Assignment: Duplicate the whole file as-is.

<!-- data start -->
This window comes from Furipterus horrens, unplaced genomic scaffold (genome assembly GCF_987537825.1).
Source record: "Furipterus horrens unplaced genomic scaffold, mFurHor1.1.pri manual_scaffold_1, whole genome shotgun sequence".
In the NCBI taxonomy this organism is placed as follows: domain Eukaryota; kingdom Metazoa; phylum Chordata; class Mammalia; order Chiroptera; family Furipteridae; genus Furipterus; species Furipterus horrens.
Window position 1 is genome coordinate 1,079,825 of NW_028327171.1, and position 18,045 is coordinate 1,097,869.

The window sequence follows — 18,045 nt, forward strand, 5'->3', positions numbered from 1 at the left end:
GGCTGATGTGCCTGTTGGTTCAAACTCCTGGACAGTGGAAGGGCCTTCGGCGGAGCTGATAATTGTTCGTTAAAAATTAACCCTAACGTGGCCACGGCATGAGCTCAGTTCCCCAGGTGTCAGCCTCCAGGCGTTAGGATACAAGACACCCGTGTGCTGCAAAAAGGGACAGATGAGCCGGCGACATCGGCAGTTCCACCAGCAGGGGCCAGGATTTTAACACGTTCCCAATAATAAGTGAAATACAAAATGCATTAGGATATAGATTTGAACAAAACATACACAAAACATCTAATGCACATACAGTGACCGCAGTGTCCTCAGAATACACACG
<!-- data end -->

This window comes from Furipterus horrens, unplaced genomic scaffold (genome assembly GCF_987537825.1).
Source record: "Furipterus horrens unplaced genomic scaffold, mFurHor1.1.pri manual_scaffold_1, whole genome shotgun sequence".
In the NCBI taxonomy this organism is placed as follows: domain Eukaryota; kingdom Metazoa; phylum Chordata; class Mammalia; order Chiroptera; family Furipteridae; genus Furipterus; species Furipterus horrens.
Window position 1 is genome coordinate 1,079,825 of NW_028327171.1, and position 18,045 is coordinate 1,097,869.

The window sequence follows — 18,045 nt, forward strand, 5'->3', positions numbered from 1 at the left end:
GGCTGATGTGCCTGTTGGTTCAAACTCCTGGACAGTGGAAGGGCCTTCGGCGGAGCTGATAATTGTTCGTTAAAAATTAACCCTAACGTGGCCACGGCATGAGCTCAGTTCCCCAGGTGTCAGCCTCCAGGCGTTAGGATACAAGACACCCGTGTGCTGCAAAAAGGGACAGATGAGCCGGCGACATCGGCAGTTCCACCAGCAGGGGCCAGGATTTTAACACGTTCCCAATAATAAGTGAAATACAAAATGCATTAGGATATAGATTTGAACAAAACATACACAAAACATCTAATGCACATACAGTGACCGCAGTGTCCTCAGAATACACACG